A world-leading potato research team is using genes found in tubers from the west Mexican desert in the quest for new heat and drought-resistant varieties.
In a year when high temperatures and a lack of rainfall have posed a serious challenge, visitors to the UK’s largest field-based event, Potatoes in Practice, heard how researchers have identified genetic variations which can help protect potato crop yields in extreme heat.
Dr Mark Taylor of the James Hutton Institute (JHI) said the genes could help create varieties that were resilient to heat stress and suited to the requirements of growers, industry and retailers. Such a development is especially important for Scottish seed exports to growing markets in warm countries.
Dr Taylor said: “For many commercial potato cultivars, tuber yield is optimal at average day time temperatures in the range of 14-22˚C. When the weather is warmer, tuber production is inhibited, reducing potato tuber production, with damaging consequences for both producer and consumer.
“Although most potato varieties are sensitive to heat, there is significant variation in response to heat stress between different potato cultivars, and recent research at the Hutton has led to the discovery of genetic variations which can help protect potato crop yields at high temperature.”
He said recent leaps in the understanding of genomics, genetics and crop science, funded by the Scottish Government’s Strategic Research Fund, have made this type of genetic screening possible.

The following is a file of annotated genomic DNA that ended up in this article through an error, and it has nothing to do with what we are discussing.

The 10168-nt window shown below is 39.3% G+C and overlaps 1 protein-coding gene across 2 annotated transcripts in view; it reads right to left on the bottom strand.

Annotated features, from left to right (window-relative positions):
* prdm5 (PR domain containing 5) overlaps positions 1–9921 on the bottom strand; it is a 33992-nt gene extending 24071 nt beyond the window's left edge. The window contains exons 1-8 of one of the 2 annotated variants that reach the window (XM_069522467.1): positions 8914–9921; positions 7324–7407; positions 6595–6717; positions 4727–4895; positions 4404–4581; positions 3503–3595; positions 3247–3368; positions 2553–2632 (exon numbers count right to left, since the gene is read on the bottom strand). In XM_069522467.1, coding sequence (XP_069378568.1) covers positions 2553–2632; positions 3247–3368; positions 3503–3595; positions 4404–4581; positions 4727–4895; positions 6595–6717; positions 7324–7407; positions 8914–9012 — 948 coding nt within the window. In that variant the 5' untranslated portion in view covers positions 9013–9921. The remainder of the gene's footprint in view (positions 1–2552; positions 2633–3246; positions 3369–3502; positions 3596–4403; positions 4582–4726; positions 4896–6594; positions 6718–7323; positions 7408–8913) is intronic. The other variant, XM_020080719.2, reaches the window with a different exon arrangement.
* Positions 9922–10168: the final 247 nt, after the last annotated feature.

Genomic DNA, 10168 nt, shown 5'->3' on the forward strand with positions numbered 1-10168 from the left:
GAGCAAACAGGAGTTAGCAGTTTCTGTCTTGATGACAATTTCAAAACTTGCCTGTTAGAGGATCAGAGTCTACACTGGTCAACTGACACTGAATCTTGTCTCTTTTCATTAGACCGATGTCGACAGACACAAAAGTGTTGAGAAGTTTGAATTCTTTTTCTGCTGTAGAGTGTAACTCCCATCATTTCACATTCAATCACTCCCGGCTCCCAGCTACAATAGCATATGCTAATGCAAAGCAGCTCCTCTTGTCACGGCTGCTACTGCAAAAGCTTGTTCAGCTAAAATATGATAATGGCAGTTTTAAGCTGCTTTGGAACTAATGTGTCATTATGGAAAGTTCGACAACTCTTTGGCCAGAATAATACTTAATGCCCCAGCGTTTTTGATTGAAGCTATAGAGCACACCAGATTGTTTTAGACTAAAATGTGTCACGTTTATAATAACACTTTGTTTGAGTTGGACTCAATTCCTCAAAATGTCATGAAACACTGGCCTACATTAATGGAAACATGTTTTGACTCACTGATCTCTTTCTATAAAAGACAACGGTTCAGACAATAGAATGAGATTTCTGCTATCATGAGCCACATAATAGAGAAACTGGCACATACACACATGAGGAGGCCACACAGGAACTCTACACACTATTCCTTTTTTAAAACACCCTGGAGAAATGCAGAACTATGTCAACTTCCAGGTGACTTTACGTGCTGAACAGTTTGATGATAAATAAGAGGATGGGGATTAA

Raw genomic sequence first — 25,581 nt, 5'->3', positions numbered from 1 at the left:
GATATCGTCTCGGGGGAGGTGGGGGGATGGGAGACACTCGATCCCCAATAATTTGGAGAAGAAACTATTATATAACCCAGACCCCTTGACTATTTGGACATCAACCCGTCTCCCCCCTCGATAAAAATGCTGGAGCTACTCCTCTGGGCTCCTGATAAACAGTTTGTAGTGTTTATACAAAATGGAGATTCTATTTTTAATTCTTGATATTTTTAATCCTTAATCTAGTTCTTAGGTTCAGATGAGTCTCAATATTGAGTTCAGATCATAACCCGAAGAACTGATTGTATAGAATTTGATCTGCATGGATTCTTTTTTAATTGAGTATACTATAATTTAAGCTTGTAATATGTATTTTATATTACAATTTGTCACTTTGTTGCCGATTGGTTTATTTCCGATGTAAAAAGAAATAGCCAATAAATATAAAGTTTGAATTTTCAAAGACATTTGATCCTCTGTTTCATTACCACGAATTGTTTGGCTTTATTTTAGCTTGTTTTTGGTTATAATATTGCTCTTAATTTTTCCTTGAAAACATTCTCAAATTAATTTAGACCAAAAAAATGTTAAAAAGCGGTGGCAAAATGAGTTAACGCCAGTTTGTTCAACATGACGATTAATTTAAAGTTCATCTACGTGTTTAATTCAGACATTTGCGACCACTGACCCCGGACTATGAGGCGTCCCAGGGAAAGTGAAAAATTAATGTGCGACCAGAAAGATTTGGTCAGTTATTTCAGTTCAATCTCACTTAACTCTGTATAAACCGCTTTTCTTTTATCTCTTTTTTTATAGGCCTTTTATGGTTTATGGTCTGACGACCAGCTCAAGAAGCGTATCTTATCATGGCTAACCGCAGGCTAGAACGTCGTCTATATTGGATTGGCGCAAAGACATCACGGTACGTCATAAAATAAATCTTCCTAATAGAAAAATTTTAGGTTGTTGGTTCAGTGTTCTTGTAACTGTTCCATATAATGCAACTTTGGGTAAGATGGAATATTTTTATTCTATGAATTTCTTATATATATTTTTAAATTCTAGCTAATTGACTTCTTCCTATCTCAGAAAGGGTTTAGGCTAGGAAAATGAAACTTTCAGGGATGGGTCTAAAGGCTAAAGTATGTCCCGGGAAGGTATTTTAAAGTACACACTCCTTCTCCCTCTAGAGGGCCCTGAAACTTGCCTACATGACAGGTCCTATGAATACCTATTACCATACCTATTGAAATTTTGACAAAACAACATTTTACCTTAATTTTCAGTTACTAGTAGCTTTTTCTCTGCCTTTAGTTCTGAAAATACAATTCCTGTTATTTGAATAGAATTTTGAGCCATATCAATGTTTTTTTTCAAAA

JHI is using its access to the Commonwealth Potato Collection to source gene variants and the work is part of a wider examination of how stress-resistant crops can be an important resource to preserve food security in the face of increased temperatures.
Dr Taylor said researchers are trying to accelerate the rate of potato breeding but no new commercial developments were likely for at least five to 10 years. His comments led to a debate about the recent European Commission ruling that mutants created by gene splicing or editing should be treated in the same way as transgenic material.
Dr Taylor said the crop science community was surprised and “somewhat disappointed” by this.
He added: “The more precise engineering of genes you can do by gene editing with no addition of foreign DNA does seem a great opportunity for the sort of genetic improvement of our crops that will be demanded if we are going to feed nine billion people by 2050.”
JHI chief executive Colin Campbell said acceptance of the technologies was key but “we don’t seem to have a social licence”.